Schiavo Case Illustrates Need for Healthcare Directives

By Douglas E. Griffin
Lang, Richert and Patch

Many readers are likely familiar with the Terri Schaivo case and the controversy surrounding it. The basic controversy was over whether Ms. Schiavo was “brain dead” or disabled. Despite court findings that her brain was not working (based on medical evidence) and that she did not wish to be kept alive under the circumstances, her parents strongly contended that she was disabled and not beyond hope. Her husband, however, contended that his wife had told him that she did not want to be kept alive artificially if her brain was not functioning.

The major hot-button issue raised in this case is whether a person completely incapable of caring for herself, yet not being kept alive by machines, should be artificially fed, or whether food and water should be withheld, resulting in certain death.

A secondary issue concerns the wisdom of the chief executives and legislatures of both the state of Florida and the U.S. taking an active role in the case of an individual patient.
The more fundamental questions, however, concern the extent of an individual’s right of self-determination when it comes to end of life issues and whether artificial feeding and water fall within the same category as respirators and other machines which artificially keep one alive.

Here in California, as is the case in most states, this entire situation could have been prevented had Ms. Schiavo made her wishes clear in a written instrument prepared and executed in accordance with the legal formalities. California uses the Advance Healthcare Directive (“Directive”), a document that has three primary purposes.

First, the Directive allows one to pre-select who will make medical decisions in the event a person cannot make the decision himself. Second, the Directive allows a person to make decisions regarding what types of treatment are to be provided or withheld. Third and most important for purposes of the present discussion, the Directive allows the individual to make a statement about the withdrawal of life support in the event of a prognosis of “brain death” without any reasonable hope of recovery.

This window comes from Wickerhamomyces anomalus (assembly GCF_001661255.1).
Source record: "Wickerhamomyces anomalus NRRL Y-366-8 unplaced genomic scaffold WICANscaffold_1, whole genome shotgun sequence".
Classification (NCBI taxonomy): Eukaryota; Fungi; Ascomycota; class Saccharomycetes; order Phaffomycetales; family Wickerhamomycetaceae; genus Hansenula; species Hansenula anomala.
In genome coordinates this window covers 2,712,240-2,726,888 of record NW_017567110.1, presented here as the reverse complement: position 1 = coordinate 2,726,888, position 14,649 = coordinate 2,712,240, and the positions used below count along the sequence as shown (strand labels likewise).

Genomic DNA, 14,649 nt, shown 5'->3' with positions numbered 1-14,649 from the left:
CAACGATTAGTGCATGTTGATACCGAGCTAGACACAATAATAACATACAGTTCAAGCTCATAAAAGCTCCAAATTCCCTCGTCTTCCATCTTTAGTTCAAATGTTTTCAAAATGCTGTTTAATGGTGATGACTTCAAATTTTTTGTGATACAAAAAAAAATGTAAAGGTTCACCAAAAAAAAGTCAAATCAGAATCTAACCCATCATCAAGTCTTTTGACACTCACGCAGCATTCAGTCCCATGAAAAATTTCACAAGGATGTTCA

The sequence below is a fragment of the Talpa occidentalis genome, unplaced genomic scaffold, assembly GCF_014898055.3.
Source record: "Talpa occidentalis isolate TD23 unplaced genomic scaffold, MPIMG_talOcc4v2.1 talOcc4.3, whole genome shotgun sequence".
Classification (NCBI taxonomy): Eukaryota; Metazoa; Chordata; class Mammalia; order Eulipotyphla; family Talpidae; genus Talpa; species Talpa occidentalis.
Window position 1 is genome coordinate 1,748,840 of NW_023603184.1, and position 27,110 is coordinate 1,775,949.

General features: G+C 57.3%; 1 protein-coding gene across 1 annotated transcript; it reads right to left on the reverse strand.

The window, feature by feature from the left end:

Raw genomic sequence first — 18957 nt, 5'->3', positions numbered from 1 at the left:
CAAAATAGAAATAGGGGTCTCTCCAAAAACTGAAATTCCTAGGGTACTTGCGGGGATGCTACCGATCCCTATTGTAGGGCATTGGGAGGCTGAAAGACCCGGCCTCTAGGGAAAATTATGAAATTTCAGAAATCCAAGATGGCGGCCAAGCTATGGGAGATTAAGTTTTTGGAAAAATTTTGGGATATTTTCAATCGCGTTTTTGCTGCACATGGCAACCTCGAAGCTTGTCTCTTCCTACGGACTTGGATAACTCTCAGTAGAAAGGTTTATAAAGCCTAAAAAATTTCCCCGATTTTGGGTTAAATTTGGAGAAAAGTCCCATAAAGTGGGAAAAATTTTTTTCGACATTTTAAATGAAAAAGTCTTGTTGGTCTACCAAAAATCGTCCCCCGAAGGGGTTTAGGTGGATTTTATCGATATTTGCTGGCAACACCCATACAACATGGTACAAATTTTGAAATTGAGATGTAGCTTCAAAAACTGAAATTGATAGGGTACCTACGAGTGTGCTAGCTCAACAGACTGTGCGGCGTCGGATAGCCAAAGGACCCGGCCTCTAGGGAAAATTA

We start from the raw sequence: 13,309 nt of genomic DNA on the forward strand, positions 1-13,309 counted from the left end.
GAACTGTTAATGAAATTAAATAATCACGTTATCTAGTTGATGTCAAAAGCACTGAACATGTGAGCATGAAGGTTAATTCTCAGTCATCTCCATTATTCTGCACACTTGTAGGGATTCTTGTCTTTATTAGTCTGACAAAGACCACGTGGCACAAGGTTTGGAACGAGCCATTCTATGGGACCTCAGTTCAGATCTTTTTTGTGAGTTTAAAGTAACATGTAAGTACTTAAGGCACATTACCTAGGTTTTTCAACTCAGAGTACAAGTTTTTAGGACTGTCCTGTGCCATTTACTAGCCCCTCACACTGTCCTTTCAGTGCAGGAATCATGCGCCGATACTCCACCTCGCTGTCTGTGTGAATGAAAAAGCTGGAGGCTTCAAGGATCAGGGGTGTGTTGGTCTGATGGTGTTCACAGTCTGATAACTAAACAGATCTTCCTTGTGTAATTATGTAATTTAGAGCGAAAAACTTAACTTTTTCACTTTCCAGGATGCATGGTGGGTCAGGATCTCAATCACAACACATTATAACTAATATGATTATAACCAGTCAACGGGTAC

Highly significant in light of the Schiavo case, is the definition of healthcare decisions under California law, which includes the decision to withhold artificially provided food and water. Accordingly, a person may designate ahead of time that they do not want food and water to be administered after a brain death diagnosis is given.

There are several types of Directives available in various forms. Many hospitals and doctors utilize an American Medical Association form, while California has a statutory form that can also be used. Many estate planning attorneys, including the author, use an attorney-drafted form that can more easily be molded to fit a given situation.

Clients who have executed Directives more than five years ago may have utilized the old Power of Attorney for Medical Decisions and a Declaration under the California Natural Death Act. Documents properly executed under these now defunct statutes are generally legally acceptable, but as time goes on, there may be more and more difficulties arising with respect to the use of these old forms.

In addition, anyone who has a medical power of attorney more than 12 years old should check the form to see if it has expired , for under prior law the older forms were limited to a seven year duration. Obviously, anyone who has questions should contact an attorney.

One final point: a healthcare directive is one vital aspect of a comprehensive estate plan. No other document – living trust, will or financial power of attorney – provides the legal authority over medical and end of life decisions.

The author, Doug Griffin, is an owner in the law firm and has been practicing in estate planning and probate for more than 12 years. Anyone interested in undertaking any estate planning matters may give him a call for a no-cost consultation.